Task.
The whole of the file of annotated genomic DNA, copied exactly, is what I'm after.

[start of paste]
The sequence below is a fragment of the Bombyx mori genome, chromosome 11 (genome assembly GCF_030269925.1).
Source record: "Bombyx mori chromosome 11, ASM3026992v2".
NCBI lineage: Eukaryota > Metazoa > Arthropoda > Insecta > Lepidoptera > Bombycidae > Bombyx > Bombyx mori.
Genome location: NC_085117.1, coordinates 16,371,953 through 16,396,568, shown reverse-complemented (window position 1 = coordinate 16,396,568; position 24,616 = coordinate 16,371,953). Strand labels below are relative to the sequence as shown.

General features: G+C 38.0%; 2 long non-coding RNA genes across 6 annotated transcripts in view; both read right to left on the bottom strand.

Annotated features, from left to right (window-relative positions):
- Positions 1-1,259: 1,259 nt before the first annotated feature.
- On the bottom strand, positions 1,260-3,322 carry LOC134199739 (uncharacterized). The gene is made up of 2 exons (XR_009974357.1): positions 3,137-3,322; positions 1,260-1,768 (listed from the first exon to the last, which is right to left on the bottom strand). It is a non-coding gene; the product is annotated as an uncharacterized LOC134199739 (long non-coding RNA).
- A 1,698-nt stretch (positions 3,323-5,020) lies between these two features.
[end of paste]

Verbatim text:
The sequence below is a fragment of the Bombyx mori genome, chromosome 11 (genome assembly GCF_030269925.1).
Source record: "Bombyx mori chromosome 11, ASM3026992v2".
NCBI lineage: Eukaryota > Metazoa > Arthropoda > Insecta > Lepidoptera > Bombycidae > Bombyx > Bombyx mori.
Genome location: NC_085117.1, coordinates 16,371,953 through 16,396,568, shown reverse-complemented (window position 1 = coordinate 16,396,568; position 24,616 = coordinate 16,371,953). Strand labels below are relative to the sequence as shown.

General features: G+C 38.0%; 2 long non-coding RNA genes across 6 annotated transcripts in view; both read right to left on the bottom strand.

Annotated features, from left to right (window-relative positions):
- Positions 1-1,259: 1,259 nt before the first annotated feature.
- On the bottom strand, positions 1,260-3,322 carry LOC134199739 (uncharacterized). The gene is made up of 2 exons (XR_009974357.1): positions 3,137-3,322; positions 1,260-1,768 (listed from the first exon to the last, which is right to left on the bottom strand). It is a non-coding gene; the product is annotated as an uncharacterized LOC134199739 (long non-coding RNA).
- A 1,698-nt stretch (positions 3,323-5,020) lies between these two features.